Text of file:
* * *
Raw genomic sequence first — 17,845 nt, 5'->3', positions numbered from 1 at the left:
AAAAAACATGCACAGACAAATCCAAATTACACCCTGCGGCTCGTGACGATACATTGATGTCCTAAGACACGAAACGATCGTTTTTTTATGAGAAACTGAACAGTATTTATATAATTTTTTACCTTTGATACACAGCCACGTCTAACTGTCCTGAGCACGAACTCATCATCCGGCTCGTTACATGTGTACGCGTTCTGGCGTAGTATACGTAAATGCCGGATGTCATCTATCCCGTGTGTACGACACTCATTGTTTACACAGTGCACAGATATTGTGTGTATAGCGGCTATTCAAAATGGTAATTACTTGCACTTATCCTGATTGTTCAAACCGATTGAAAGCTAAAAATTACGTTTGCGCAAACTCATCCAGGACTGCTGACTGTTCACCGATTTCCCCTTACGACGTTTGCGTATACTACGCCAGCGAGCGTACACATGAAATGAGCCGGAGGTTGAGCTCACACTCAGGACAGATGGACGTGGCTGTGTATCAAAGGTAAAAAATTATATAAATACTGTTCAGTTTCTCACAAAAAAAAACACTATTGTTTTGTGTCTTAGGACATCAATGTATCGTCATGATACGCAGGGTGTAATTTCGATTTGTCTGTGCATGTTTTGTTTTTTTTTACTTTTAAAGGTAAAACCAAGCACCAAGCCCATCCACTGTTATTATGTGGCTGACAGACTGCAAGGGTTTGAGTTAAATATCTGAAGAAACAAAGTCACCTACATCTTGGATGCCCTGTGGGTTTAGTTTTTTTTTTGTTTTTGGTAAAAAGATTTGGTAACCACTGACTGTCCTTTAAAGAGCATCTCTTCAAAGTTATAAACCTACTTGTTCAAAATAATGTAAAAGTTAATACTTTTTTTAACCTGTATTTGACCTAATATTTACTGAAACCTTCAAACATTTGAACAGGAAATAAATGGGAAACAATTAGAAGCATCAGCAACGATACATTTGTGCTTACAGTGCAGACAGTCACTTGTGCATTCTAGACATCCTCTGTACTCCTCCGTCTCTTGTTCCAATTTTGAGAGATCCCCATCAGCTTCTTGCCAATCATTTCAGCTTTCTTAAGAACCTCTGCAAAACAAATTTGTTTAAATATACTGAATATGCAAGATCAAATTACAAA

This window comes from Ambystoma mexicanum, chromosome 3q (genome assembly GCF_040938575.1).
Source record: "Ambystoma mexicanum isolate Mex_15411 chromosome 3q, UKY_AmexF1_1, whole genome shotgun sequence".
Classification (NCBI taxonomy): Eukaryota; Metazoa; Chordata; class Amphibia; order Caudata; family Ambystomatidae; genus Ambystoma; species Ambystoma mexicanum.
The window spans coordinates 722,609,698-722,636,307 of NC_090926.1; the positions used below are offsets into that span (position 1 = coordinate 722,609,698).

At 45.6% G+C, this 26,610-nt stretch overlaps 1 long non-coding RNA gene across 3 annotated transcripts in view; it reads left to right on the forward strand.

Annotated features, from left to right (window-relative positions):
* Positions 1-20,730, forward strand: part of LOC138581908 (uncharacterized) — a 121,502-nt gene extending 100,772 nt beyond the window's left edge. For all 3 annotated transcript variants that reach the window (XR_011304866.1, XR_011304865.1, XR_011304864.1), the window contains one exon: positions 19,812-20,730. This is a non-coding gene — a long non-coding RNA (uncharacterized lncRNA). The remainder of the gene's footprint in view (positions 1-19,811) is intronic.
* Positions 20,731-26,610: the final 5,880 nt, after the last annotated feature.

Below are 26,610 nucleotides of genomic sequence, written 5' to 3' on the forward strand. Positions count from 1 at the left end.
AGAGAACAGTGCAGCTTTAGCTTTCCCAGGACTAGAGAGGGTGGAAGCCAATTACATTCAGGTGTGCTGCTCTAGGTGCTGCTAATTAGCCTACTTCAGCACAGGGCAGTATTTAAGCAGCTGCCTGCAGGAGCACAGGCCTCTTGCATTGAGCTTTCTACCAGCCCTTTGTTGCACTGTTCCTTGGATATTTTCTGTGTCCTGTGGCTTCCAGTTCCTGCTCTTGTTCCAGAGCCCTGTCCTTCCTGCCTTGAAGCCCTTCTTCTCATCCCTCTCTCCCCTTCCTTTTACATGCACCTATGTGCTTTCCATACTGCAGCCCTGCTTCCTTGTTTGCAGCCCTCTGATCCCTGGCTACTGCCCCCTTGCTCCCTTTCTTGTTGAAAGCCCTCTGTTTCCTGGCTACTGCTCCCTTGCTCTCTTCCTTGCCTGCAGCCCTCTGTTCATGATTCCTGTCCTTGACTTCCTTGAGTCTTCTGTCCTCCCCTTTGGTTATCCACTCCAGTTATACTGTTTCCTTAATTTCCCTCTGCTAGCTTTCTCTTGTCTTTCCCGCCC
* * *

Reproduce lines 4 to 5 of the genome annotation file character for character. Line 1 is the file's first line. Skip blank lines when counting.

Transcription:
Source record: "Ambystoma mexicanum isolate Mex_15411 chromosome 3q, UKY_AmexF1_1, whole genome shotgun sequence".
Classification (NCBI taxonomy): Eukaryota; Metazoa; Chordata; class Amphibia; order Caudata; family Ambystomatidae; genus Ambystoma; species Ambystoma mexicanum.